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Economic evaluation of an early childhood development center–based agriculture and nutrition intervention in Malawi

Gelli A (), Kemp Cg, Amy Margolies, Twalibu A, Katundu M and Levin C
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Gelli A: International Food Policy Research Institute
Kemp Cg: University of Washington
Twalibu A: Consultant, International Food Policy Research Institute
Katundu M: University of Malawi
Levin C: University of Washington

Food Security: The Science, Sociology and Economics of Food Production and Access to Food, 2022, vol. 14, issue 1, No 5, 67-80

Abstract: Abstract Malnutrition is a leading cause of death and disability among children in low-income countries. Nutrition-sensitive interventions show promise in increasing food access and improving diets. There are possible synergies of integrating these programs with other sectors, improving effectiveness by leveraging resources. However, economic evaluations of these multi-sectoral programs are limited. We aimed to estimate the cost efficiency, cost-effectiveness, benefit-cost ratio, and net benefit of using community-based early childhood development (ECD) centers as platforms for an intervention promoting agricultural production and nutrition among households with young children in Malawi. The intervention was costed using bottom-up micro-costing and top-down expenditure analysis with a societal perspective and a 12-month horizon. Effectiveness estimates were derived from a cluster-randomized control trial. Premature deaths and stunting cases averted were estimated using the Lived Saved Tool. We calculated DALYs averted, and the value of three benefits streams resulting from reductions in premature mortality, increases in lifetime productivity and household agricultural productivity. We transferred the US value of a statistical life (VSL) to Malawi using an income elasticity of 1.5, and a 10% discount rate. Probabilistic sensitivity analysis was conducted using a Monte Carlo model. The intervention cost $197,377, reaching 4,806 beneficiaries at $41 per beneficiary, $595 per case of stunting, $18,310 per death, and $516 per DALY averted. Net benefit estimates ranged from $507,589 to $4,678,258, and benefit-cost ratios from 3.57 to 24.70. Sensitivity analyses confirmed a positive return on investment. Implementing agriculture-nutrition interventions through ECD platforms may be an efficient use of resources in Malawi and similar contexts.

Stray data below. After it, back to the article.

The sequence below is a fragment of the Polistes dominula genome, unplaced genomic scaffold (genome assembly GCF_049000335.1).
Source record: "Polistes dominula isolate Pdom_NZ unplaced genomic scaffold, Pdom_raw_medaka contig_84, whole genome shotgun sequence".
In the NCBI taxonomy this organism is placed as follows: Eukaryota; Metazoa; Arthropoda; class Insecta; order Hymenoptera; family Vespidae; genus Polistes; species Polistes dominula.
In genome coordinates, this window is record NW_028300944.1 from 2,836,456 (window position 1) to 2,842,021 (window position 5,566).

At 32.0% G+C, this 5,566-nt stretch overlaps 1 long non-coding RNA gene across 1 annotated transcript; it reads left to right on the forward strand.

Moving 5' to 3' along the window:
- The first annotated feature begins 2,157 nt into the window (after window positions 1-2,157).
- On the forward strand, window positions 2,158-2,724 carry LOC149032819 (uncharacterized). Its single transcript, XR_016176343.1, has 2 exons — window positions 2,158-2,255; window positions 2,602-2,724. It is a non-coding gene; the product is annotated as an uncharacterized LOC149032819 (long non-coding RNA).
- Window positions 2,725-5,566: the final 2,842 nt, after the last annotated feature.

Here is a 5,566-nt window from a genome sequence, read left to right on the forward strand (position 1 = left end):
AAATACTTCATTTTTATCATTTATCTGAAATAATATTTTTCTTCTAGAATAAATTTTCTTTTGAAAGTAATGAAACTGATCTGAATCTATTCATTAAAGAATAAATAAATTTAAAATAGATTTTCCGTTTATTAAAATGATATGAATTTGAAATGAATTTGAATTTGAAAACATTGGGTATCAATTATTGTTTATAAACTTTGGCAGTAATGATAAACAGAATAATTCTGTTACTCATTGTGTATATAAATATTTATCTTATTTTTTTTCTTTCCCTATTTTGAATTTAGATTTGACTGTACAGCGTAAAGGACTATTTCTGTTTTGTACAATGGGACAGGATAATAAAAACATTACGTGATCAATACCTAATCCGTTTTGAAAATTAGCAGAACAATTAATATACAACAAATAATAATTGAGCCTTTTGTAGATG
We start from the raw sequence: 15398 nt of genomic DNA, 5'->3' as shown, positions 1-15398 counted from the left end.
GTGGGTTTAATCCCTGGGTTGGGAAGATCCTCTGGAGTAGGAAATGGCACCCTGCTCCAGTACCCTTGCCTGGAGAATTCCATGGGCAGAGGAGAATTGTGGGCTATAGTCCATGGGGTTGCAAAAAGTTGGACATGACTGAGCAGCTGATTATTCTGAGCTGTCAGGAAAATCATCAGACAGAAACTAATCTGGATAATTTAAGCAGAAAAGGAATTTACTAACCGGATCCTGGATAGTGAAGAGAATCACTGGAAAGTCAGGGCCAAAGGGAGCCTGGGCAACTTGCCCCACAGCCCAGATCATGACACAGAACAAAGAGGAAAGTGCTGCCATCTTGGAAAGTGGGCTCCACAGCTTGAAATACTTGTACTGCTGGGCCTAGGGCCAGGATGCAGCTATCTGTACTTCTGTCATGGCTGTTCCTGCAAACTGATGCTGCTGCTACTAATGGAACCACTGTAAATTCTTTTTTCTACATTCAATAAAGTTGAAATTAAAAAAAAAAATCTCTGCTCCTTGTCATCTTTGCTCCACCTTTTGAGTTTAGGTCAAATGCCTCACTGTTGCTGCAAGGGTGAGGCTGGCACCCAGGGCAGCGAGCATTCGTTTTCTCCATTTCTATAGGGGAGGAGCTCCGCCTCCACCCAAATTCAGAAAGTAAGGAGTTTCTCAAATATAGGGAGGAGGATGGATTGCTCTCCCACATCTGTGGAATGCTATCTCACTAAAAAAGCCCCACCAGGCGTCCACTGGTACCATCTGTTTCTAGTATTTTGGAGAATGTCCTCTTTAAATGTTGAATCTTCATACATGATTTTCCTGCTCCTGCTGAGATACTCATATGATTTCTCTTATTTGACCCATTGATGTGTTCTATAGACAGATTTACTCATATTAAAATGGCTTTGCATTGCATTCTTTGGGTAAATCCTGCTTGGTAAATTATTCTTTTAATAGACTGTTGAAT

Keywords: Cost-effectiveness; Nutrition-sensitive; Africa; Agriculture; Malnutrition (search for similar items in EconPapers)
Date: 2022
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DOI: 10.1007/s12571-021-01203-6

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